What is a SANE?
A Sexual Assault Nurse Examiner (SANE) is a registered nurse who has received the SANE certification through the Texas Attorney General. Specifically, this nurse has been formally trained to:
- Provide comprehensive care to sexual assault survivors;
- Demonstrate competency in conducting a forensic exam to include evaluation for evidence collection;
- Have the expertise to provide effective courtroom testimony; and
- Show compassion and sensitivity to survivors of sexual assault.
What is a medical forensic exam?
A medical forensic exam is performed by medical personnel for the purpose of collecting evidence after a sexual assault. Medical forensic exams are performed on both adult and children survivors of sexual assault or abuse. A medical forensic exam is not a medical treatment; it is an exam for the sole purpose of collecting evidence for use by law enforcement and prosecutors. There are times when the presence or absence of physical evidence discovered during a medical forensic exam does not prove whether a person has been sexually assaulted. However, evidence collected, no matter how seemingly small, typically becomes invaluable to prosecutors attempting to prove a sex crime to a jury.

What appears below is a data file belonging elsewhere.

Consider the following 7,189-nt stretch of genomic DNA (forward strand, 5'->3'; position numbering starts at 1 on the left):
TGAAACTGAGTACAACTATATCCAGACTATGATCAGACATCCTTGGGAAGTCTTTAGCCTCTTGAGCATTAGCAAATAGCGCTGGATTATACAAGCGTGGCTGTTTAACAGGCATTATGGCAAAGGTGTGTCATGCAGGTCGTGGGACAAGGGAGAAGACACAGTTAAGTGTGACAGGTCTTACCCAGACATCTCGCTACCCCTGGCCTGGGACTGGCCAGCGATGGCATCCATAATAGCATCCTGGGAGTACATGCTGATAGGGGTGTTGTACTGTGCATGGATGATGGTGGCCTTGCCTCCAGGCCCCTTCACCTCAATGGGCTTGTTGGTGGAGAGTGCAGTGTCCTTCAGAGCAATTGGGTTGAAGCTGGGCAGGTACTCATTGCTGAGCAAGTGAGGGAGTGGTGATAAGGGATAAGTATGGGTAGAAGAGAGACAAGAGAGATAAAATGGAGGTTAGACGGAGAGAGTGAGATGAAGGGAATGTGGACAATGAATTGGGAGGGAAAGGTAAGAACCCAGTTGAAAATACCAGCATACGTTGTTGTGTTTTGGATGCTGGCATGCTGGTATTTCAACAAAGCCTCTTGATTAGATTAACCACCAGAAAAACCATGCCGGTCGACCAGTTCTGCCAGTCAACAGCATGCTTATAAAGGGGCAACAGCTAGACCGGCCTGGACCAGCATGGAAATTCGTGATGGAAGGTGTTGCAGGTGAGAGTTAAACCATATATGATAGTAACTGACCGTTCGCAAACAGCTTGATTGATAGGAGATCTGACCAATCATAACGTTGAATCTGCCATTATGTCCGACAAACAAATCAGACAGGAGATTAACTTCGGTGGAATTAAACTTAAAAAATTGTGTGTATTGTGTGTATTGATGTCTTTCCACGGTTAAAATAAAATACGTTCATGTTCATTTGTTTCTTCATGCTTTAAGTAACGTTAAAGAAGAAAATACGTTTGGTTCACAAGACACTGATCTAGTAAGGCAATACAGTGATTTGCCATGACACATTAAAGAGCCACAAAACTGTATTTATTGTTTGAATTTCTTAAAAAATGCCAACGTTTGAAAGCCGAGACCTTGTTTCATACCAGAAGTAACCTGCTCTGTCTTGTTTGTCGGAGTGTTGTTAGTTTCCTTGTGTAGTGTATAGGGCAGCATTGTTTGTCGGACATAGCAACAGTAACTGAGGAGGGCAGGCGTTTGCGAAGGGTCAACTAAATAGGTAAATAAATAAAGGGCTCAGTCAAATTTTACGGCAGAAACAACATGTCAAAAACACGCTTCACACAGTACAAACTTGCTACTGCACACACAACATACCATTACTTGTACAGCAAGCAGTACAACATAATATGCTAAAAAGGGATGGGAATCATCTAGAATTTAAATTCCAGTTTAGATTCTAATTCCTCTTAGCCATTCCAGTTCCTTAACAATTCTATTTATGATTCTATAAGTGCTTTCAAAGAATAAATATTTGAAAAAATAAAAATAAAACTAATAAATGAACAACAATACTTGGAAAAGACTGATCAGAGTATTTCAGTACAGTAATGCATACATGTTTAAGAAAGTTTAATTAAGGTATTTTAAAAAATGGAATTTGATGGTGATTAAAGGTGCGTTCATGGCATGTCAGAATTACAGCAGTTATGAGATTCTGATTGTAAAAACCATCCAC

What happens during a medical forensic exam?
The SANE takes the history to determine whether the survivor has sustained any injuries and for proper treatment. The next step is a head-to-toe examination so the SANE can note any trauma, i.e., head, arms, back, neck, throat, etc. When a survivor has experienced trauma to the genital area (female and male sexual organ), an examination is conducted to identify injuries and document the results. Lastly, the SANE collects forensic evidence and an evidence collection kit is sometimes used.
What is an evidence collection kit?
In conjunction with the sexual assault examination, an evidence collection kit containing a set of items used by medical personnel for gathering and preserving physical evidence is used. The SANE turns over the kit to law enforcement in a crush proof box to protect the contents during transportation to a forensic lab. If the sexual assault took place more than 96 hours prior to the examination, the use of an evidence collection kit may not be necessary.